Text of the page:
A major driver of health issues in people with obesity is the low-grade inflammation that is associated with excess visceral (central) fat in particular.   Chronic inflammation increases the risk of diabetes, cardiovascular disease, some cancers, severe COVID-19 infection, and reduces life expectancy.


We know that physical activity is good for health in many aspects.  Can exercise reduce inflammation related to obesity, and if so, how?


A review, published in the journal Obesity, addresses this question.


First off, some background.  Believe it or not, less than half of the cells in fat tissue are actual fat cells.  There are many other cell types in fat tissue, including immune cells.  Activation of immune cells in excess fat tissue is the main driver of the chronic, low-grade inflammatory state.    As noted above, this is the same inflammatory state that puts people with obesity at higher risk of severe COVID-19 infection.


Clear evidence shows that exercise training reduces inflammation caused by obesity. However, it remains poorly understood exactly which cell types are affected, or exactly how this works. The authors postulate that endurance exercise may result in decreasing fat mass, decreasing immune cell recruitment and infiltration into excess fat tissue, possibly immune reprogramming, decreasing excess immune cell production, and improving the hormonal function of fat tissue.


It is important to note that the benefits of exercise are not dependent on weight loss – in other words, whether or not the numbers change on the scale, inflammation decreases with regular physical activity.


How does dietary-induced weight loss compare to exercise on the inflammation front?  There is emerging evidence that the inflammatory state of obesity can certainly improve after dietary-induced weight loss, but exercise may have additional/different anti-inflammatory effects that may be more impactful towards maintaining health.  The authors note that with dietary change alone, the inflammatory environment may not fully normalize,  thereby contributing to ongoing health issues and possibly to weight regain.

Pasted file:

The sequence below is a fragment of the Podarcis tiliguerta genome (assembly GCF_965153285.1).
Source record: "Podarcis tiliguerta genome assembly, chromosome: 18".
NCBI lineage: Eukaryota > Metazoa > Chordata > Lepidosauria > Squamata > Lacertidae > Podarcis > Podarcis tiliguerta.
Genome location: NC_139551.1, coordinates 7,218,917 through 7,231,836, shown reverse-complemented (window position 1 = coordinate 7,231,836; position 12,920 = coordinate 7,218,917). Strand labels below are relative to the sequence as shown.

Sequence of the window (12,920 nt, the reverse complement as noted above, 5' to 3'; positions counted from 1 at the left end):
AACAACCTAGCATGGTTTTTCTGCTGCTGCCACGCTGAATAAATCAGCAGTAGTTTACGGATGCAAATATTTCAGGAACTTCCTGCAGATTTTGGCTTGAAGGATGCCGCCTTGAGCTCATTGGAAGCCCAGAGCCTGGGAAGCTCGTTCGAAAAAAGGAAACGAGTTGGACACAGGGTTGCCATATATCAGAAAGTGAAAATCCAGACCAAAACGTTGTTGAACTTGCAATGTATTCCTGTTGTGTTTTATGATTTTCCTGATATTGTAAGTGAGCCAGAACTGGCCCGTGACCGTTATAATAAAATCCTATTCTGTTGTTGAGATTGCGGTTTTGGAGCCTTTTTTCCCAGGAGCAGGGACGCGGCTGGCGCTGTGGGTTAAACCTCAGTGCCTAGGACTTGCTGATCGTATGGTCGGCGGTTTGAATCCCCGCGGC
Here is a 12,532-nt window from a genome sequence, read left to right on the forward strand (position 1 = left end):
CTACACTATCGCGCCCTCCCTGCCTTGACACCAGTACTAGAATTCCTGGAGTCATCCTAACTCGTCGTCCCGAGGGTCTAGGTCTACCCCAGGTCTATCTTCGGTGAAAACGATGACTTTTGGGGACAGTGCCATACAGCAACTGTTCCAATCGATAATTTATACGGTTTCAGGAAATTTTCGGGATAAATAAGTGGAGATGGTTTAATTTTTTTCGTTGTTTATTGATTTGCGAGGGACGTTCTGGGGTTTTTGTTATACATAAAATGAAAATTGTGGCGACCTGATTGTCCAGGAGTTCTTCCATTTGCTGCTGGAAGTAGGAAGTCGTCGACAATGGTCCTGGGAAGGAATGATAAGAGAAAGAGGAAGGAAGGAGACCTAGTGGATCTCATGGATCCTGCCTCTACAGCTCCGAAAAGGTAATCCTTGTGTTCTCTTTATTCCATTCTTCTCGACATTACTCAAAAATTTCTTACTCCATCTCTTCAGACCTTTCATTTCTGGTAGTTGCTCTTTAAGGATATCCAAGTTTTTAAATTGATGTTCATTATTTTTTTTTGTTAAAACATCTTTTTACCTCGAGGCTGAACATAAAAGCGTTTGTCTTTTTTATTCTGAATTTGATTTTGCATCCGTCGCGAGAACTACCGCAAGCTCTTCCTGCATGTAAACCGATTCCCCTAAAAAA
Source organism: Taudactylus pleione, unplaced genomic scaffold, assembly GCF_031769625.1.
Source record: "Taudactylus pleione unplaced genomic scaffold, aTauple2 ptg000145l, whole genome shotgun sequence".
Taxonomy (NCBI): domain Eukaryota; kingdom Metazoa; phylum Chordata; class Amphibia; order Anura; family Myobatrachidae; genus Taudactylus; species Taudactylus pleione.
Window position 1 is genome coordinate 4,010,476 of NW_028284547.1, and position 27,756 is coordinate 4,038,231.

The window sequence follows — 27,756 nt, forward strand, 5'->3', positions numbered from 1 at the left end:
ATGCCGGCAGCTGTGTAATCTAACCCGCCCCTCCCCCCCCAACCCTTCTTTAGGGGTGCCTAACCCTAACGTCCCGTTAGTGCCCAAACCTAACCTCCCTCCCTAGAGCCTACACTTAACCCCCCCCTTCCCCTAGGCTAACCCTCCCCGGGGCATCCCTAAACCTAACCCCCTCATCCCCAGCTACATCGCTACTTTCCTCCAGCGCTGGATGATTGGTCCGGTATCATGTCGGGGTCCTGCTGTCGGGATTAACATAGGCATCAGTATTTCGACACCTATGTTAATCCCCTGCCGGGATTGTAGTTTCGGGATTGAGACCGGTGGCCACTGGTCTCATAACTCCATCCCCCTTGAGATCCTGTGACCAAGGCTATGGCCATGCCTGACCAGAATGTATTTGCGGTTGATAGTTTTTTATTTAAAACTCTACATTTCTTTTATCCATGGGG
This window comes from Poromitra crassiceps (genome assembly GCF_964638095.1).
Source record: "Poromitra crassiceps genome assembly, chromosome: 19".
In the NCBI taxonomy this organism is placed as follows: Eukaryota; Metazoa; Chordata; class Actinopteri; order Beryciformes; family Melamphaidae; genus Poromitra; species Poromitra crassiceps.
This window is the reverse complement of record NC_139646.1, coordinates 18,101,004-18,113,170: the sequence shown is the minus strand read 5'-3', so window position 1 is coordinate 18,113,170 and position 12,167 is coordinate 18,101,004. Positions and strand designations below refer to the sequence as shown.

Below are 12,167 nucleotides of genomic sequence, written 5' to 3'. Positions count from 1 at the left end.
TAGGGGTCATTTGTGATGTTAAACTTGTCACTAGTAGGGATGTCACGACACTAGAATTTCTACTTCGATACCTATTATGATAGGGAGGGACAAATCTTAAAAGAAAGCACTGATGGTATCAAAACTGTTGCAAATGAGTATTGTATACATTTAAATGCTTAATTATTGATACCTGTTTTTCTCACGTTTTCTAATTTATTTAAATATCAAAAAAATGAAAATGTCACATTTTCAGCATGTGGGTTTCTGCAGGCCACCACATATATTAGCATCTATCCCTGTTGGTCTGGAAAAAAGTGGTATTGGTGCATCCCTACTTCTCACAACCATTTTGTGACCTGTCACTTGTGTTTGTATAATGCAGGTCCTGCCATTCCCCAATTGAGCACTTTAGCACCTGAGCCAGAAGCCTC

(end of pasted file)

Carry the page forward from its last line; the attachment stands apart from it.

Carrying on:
There are also data showing reduction in inflammation with obesity medication and bariatric surgery.  Whether this is due to weight loss alone, or whether additional mechanisms are at play, is an interesting topic for expanded research.


BOTTOM LINE: Physical activity can reduce inflammation associated with obesity, even if no weight is lost.  As always, weight management is about improving health, and not the numbers on the scale!  

And remember the quote from my recent Words of Wisdom post, from a patient of mine: Ramp up activity in mini steps. I could not walk due to knee injury and was told to walk an hour a day, which I couldn’t do.  I felt like a failure.  My next doctor encouraged me to increase activity in acquirable steps.  This allowed me to feel like a success!


Check out the Obesity Canada Guidelines chapter on physical activity to learn more about the benefits of physical activity!


Share this blog post using your favorite social media link below!


Follow me on twitter! @drsuepedersen


www.drsue.ca © 2022